Parliament Square in London
Surrounded by many famous and imposing buildings, including Big Ben, the Houses of Parliament and Westminster Abbey, Parliament Square’s bit of greenery offers sightseers and Westminster workers alike a chance to sit in the shade or sun (London weather permitting) and catch their breath.
For the tourist, Parliament Square provides a comfortable spot in which to consult the guide books as well as to look around at some of the lesser-known edifices and monuments that are found in Westminster.
The Square itself features statues of several prominent British and world statesmen including Winston Churchill, Benjamin Disraeli, Jan Christiaan Smuts, and Abraham Lincoln. Be forewarned: Parliament Square can also be a site for political rallies and peace demonstrations.
The Middlesex Guildhall, located on the southwest corner of the Square, may look medieval with its gargoyles and towers, but most of the building dates back only to the early 1900s. The building was designed by J. S. Gibson and includes relief sculptures by Henry Charles Fehr.
Having served as a location for the Middlesex County Council and for the Crown Court, the building is being renovated and will become the home of the Supreme Court of the United Kingdom.
St. Margaret’s Church
St. Margaret’s Church is often referred to as the “parish church of the House of Commons. “The portcullis, which is the symbol of the House of Commons, is found throughout the church. St. Margaret’s was consecrated in April 1523; although the church has undergone many restorations, it retains many of its Tudor features.
Methodist Central Hall Westminster
The nearby Methodist Central Hall Westminster opened in 1912. The fundraising and construction of the building were part of a larger effort to mark the centenary of the death of John Wesley, who was the leader of the Methodist movement. The building does not look like a church; that was one of the rules of the architectural competition from which Central Hall’s design was chosen. The Baroque style building (another contest rule stated that the design could not be Gothic) was the location of the first General Assembly of the United Nations in 1946.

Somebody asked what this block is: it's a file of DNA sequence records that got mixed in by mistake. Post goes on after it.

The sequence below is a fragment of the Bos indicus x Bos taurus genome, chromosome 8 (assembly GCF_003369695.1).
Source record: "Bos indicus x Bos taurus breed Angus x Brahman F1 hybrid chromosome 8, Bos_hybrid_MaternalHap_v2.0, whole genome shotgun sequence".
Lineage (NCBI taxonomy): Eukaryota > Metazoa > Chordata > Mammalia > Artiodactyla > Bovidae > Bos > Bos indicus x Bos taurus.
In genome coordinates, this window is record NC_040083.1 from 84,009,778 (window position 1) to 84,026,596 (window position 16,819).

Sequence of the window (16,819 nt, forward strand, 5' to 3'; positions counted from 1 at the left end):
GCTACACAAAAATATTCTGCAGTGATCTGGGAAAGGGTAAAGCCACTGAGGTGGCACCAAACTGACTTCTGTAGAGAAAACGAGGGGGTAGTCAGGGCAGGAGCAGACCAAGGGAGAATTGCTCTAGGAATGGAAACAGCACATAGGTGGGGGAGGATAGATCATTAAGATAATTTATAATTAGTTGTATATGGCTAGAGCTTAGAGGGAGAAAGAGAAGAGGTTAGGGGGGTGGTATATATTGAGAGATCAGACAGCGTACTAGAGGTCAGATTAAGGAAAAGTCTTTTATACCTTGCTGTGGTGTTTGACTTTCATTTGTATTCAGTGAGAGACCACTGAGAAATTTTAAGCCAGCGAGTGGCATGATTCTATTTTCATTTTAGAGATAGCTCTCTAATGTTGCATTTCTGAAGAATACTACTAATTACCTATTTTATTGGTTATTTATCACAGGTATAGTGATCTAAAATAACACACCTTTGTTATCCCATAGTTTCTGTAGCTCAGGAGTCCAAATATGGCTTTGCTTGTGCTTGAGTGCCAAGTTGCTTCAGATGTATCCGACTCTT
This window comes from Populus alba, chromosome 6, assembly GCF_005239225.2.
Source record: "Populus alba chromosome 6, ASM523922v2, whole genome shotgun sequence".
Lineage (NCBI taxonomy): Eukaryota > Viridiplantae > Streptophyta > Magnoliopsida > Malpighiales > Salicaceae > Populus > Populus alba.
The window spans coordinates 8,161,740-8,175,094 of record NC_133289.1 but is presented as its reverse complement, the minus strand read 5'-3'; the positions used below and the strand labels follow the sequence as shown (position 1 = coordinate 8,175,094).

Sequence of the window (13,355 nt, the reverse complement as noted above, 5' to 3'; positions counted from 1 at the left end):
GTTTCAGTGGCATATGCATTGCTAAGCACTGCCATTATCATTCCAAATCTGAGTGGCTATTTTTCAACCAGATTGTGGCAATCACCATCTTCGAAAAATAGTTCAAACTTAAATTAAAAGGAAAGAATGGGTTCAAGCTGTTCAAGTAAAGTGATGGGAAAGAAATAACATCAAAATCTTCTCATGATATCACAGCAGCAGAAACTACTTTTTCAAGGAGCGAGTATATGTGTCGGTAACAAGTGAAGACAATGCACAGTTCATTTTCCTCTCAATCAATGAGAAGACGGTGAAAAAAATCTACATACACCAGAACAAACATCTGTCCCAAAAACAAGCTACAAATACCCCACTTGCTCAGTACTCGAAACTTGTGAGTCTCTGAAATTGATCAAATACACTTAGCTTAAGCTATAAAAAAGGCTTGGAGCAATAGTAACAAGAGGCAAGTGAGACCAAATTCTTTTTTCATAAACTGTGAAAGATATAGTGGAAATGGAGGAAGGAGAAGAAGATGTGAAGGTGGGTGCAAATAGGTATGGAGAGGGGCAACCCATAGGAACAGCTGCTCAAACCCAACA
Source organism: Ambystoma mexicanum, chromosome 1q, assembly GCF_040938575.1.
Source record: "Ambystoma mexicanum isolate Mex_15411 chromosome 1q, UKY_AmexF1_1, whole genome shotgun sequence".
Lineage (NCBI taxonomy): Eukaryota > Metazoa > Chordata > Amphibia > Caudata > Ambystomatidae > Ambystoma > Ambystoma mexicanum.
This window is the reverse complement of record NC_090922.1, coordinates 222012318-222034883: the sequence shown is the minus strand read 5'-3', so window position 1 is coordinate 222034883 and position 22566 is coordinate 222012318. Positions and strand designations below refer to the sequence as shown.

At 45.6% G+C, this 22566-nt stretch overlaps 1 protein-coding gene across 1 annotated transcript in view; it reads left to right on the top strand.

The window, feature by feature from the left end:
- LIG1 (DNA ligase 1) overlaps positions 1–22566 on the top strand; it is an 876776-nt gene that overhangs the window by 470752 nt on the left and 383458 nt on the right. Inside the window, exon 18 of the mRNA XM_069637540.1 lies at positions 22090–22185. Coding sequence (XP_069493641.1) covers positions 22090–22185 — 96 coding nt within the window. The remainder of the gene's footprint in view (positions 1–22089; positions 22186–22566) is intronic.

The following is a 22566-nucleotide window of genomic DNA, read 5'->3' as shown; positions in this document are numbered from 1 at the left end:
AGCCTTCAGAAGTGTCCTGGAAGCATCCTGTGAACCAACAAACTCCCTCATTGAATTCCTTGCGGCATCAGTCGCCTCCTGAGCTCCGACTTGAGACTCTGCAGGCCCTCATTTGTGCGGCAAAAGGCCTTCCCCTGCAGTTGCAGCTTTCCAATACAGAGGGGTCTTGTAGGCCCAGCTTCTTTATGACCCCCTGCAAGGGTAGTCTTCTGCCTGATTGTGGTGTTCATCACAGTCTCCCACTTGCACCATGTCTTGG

As its inscription reads, the somber Cenotaph (the word means “empty tomb” inGreek) honors “The Glorious Dead” of World War I. The Cenotaph was built to commemorate the first anniversary of the Armistice that ended the Great War. Designed by Sir Edwin Lutyens to be a temporary monument built of wood and plaster, public reaction and support were so overwhelming that a permanent monument was created out of Portland stone and installed in 1920.
Each year a Remembrance Service is held at the Cenotaph on the Sunday nearest to November 11 to honor the British and Commonwealth men and women whohave lost their lives in military service.
Churchill Museum and Cabinet War Rooms
The Churchill Museum and Cabinet War Rooms are just north of Parliament Square. This once-secret underground facility was built in 1938 to provide a safe haven in the event of aerial bombardment. That bombardment, of course, came, and Prime Minister Winston Churchill held more than 100 cabinet meetings with his ministers and advisers here during World War II.The underground facilities, which include a map room and Churchill’s private bedroom, are shown as they looked during the war.
A museum dedicated to the life and times of Winston Churchill opened in 2005. This museum, which is still expanding, promises to document Churchill’s private as well as his public life.
Cabinet War Rooms and Churchill Museum
The Cabinet War Rooms and the Churchill Museum are operated by the Imperial War Museum, and a combined ticket gives you entry to both. A short walk from Parliament Square will take you to No. 10 Downing Street, the official home of the Prime Minister. Higher levels of security, recently enforced, may prevent you from venturing very close.
by Katie Calvert